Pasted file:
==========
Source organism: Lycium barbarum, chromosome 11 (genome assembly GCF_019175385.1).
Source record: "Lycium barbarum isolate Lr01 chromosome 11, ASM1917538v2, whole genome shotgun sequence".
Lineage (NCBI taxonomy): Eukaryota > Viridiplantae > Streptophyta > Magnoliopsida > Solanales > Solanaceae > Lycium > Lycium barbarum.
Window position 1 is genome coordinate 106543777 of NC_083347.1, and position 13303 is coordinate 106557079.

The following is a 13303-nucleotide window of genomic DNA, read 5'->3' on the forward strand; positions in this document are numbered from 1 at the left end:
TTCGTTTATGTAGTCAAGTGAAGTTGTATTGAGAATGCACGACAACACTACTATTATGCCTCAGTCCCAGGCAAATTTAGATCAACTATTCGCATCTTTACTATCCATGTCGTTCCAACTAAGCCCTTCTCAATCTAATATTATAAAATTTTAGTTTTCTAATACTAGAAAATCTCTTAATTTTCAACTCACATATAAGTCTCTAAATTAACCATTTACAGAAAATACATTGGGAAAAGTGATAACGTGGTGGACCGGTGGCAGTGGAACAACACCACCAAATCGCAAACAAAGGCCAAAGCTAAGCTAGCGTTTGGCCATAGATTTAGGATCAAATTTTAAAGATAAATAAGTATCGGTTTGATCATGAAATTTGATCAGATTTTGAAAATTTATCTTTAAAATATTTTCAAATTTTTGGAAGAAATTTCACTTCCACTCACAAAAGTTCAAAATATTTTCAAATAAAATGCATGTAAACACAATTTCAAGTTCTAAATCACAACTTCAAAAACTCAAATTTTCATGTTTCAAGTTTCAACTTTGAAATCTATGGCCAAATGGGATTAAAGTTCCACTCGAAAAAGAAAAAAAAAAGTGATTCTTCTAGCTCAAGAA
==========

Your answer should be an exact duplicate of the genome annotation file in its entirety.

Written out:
Source organism: Lycium barbarum, chromosome 11 (genome assembly GCF_019175385.1).
Source record: "Lycium barbarum isolate Lr01 chromosome 11, ASM1917538v2, whole genome shotgun sequence".
Lineage (NCBI taxonomy): Eukaryota > Viridiplantae > Streptophyta > Magnoliopsida > Solanales > Solanaceae > Lycium > Lycium barbarum.
Window position 1 is genome coordinate 106543777 of NC_083347.1, and position 13303 is coordinate 106557079.

The following is a 13303-nucleotide window of genomic DNA, read 5'->3' on the forward strand; positions in this document are numbered from 1 at the left end:
TTCGTTTATGTAGTCAAGTGAAGTTGTATTGAGAATGCACGACAACACTACTATTATGCCTCAGTCCCAGGCAAATTTAGATCAACTATTCGCATCTTTACTATCCATGTCGTTCCAACTAAGCCCTTCTCAATCTAATATTATAAAATTTTAGTTTTCTAATACTAGAAAATCTCTTAATTTTCAACTCACATATAAGTCTCTAAATTAACCATTTACAGAAAATACATTGGGAAAAGTGATAACGTGGTGGACCGGTGGCAGTGGAACAACACCACCAAATCGCAAACAAAGGCCAAAGCTAAGCTAGCGTTTGGCCATAGATTTAGGATCAAATTTTAAAGATAAATAAGTATCGGTTTGATCATGAAATTTGATCAGATTTTGAAAATTTATCTTTAAAATATTTTCAAATTTTTGGAAGAAATTTCACTTCCACTCACAAAAGTTCAAAATATTTTCAAATAAAATGCATGTAAACACAATTTCAAGTTCTAAATCACAACTTCAAAAACTCAAATTTTCATGTTTCAAGTTTCAACTTTGAAATCTATGGCCAAATGGGATTAAAGTTCCACTCGAAAAAGAAAAAAAAAAGTGATTCTTCTAGCTCAAGAA